Every gun has its purpose, a concept developed into the reason for which it was created. The purpose can be long range concealed shooting, close quarter combat, rapid fire for intimidation or accuracy.

RFB stands for Rifle, Forward-ejecting Bullpup. It gets its name from the most unique feature about it, the spent casings eject just over the barrel offset to the right when looking down the barrel. The casings do not eject with any force, they are fed down a ramp and fall out with gravity or the force of the shells behind it. This rifle is different in that it is using a shell ejection system that has not been seen in a rifle before and touts that in a very compact bullpup platform.

Things I liked

This rifle is tiny for a .308, with a total length of 26 inches. This is roughly two inches longer than a standard .308 barrel without a rifle attached to it. This can be ordered in the hunter configuration with a 24-inch barrel or the one we are reviewing with an 18-inch barrel. KelTec makes a claim that the 18-inch has a functional range of 600 meters whereas the 24-inch version has 1200 meters. The overall weight of the rifle is 8.1 pounds without a magazine.

The controls of this rifle are snappy. The safety has an unmistakable click when switched from one setting to the other. The trigger is identical to the KelTec KSG that breaks like glass with what feels to be a 6-7 lb. break. The magazine release and action release are intuitively located and are not in a place where they would accidentally be pushed under any conditions.

All around, this rifle screams close quarter combat to me and out of the box I think that this is a great solution for engagements within 300 meters. I cannot verify how it handles out to 600 meters but we will go over that more in depth a little later.

Things you should know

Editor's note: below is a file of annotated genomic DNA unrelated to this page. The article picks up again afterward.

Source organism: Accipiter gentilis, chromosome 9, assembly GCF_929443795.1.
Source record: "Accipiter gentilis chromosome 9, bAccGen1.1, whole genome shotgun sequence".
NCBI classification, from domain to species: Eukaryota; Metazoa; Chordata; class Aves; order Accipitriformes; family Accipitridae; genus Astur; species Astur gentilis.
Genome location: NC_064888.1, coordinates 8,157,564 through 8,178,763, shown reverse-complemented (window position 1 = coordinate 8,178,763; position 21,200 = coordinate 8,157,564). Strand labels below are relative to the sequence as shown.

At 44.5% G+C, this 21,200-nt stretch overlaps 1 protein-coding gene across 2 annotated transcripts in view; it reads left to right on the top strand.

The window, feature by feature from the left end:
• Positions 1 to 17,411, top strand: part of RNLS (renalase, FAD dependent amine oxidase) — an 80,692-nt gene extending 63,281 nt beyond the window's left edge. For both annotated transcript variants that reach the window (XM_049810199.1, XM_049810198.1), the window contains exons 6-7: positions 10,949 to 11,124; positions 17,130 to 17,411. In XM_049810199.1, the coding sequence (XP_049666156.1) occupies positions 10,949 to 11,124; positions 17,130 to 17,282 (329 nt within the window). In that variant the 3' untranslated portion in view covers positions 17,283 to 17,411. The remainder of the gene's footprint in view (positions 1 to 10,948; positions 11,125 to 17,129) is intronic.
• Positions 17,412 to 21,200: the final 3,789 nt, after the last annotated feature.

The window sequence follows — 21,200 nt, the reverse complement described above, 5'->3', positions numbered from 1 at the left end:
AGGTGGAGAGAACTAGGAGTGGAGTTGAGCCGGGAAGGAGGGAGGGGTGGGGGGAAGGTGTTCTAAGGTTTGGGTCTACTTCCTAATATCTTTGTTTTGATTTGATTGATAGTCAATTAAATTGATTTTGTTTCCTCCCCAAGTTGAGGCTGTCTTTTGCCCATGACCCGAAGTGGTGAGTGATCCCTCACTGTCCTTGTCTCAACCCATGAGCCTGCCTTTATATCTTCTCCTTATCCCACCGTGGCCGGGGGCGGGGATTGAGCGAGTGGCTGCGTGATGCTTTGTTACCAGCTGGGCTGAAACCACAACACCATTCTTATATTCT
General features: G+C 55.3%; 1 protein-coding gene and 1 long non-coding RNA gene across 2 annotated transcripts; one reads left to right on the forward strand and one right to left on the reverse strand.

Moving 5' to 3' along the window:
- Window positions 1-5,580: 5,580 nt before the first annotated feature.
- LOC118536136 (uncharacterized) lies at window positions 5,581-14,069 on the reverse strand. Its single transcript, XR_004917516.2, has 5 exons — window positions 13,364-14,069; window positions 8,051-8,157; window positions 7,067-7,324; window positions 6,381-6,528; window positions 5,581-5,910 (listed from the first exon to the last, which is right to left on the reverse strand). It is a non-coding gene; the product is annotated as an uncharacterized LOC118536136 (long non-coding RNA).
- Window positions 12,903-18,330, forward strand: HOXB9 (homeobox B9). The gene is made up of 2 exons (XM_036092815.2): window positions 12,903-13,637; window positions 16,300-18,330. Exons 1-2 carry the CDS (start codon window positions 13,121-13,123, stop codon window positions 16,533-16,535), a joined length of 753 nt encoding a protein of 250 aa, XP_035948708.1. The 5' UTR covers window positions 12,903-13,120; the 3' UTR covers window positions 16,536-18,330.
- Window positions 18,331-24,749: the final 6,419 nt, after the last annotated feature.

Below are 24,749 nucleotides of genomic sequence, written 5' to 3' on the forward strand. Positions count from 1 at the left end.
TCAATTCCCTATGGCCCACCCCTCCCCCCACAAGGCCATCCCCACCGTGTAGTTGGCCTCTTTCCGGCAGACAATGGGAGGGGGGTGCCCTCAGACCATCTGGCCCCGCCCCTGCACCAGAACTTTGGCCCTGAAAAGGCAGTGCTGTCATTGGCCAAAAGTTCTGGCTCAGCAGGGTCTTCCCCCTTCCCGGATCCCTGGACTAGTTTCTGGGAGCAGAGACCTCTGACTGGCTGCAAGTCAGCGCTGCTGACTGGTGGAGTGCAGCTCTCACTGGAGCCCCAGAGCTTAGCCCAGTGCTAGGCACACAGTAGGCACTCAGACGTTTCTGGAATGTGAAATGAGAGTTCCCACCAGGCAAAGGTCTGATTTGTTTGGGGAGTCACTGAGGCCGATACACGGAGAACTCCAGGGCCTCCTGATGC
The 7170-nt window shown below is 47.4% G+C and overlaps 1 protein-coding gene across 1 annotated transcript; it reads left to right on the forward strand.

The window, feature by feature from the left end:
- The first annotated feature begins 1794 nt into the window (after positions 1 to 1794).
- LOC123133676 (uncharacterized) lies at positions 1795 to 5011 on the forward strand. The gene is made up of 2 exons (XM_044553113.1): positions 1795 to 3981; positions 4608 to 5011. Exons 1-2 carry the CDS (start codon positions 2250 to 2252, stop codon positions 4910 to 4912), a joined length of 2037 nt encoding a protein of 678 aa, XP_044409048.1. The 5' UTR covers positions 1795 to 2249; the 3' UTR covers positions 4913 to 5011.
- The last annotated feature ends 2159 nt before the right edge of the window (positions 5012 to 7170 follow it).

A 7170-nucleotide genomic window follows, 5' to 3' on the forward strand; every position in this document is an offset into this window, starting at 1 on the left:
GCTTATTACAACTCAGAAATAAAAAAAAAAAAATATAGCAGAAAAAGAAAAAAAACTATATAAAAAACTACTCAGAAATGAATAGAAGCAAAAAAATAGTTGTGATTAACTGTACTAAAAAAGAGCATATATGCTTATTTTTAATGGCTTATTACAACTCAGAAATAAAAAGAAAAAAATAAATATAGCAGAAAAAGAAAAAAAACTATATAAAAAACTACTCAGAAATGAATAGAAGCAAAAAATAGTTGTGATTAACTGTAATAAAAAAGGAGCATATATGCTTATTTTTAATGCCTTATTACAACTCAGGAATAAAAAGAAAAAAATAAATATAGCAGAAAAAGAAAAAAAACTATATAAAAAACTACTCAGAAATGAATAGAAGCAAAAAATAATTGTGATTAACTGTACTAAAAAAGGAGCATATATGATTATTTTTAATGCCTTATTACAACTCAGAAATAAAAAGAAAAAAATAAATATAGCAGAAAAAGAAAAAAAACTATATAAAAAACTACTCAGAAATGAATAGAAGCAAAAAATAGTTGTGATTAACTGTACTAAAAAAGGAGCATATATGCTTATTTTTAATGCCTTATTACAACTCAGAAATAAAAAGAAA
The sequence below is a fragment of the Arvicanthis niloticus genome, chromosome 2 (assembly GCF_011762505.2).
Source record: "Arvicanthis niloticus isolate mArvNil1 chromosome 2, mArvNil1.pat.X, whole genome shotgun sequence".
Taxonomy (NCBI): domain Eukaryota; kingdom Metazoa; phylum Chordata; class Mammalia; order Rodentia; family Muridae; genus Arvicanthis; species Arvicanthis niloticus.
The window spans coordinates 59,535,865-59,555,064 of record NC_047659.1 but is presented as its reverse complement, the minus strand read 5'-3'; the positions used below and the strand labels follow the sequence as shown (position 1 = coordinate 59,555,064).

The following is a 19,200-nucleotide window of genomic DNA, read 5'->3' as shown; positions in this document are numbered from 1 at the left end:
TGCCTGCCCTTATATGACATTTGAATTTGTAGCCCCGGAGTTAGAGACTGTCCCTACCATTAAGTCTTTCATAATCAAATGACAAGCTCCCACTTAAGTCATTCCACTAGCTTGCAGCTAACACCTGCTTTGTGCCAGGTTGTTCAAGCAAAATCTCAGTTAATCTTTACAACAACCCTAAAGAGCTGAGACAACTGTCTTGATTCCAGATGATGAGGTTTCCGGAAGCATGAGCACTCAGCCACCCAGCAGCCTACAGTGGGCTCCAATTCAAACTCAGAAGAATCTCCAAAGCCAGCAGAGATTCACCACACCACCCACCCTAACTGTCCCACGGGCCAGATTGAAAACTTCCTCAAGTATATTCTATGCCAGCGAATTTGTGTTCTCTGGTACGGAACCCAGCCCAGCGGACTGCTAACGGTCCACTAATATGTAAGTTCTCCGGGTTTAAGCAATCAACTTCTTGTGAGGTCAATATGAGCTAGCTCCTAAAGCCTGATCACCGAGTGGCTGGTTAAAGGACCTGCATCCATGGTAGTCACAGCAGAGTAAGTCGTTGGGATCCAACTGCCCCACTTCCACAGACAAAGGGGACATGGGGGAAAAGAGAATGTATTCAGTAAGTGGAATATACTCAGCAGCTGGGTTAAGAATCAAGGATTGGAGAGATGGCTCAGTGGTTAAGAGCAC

We have had this rifle for a long time and there were a lot of high points to it mixed in with some things I can’t really place as a pro or a con. It is a short stroke piston rifle, the piston takes excess gas and moves about 1 inch with enough velocity to push the bolt back the length of a .308 bullet. The piston system requires adjustment out of the box and every time you switch your bullet weight or ammunition type it takes a little tweaking with a few clicks in one direction or the other.

Accuracy was the one pain point I discovered with this rifle and in order to review what people would essentially find out of the box we didn’t use a bi-pod or any additional accessories. When shooting the RFB there is one sacrifice made in creating a .308 with such a short overall length: the rifle is so small and compact that even resting the rifle to shoot it is difficult. We were able to reliably shoot a 3-inch group with it at 100 meters – which is nothing to write home about but given the challenge of shooting it from a rest was most likely operator error.

The last downfall of the RFB that I can see with the 18-inch and 24-inch is the ability to put a larger sized optic on it. The rifle itself is so small that putting anything over a 10-12 power scope increases the size to half that of the rifle. A minor gripe and an obvious one, but something worth a mention. We initially put a 24x scope on it which ended up making it look like something straight out of Call of Duty. The major limitation this creates is finding an optic with the correct eye relief. The rail segment for mounting the optic is far forward, so you really need to find an optic that lets you put your eye anywhere in order to make it effective from standing and prone shooting positions.

Outside of the above statements, there really isn’t that much I would be concerned about with the RFB. The piston system works flawlessly after adjustment, the accuracy is really dictated by the shooter’s experience and all in all it is a great rifle with a lot of interesting concepts integrated into one bad-ass looking rifle.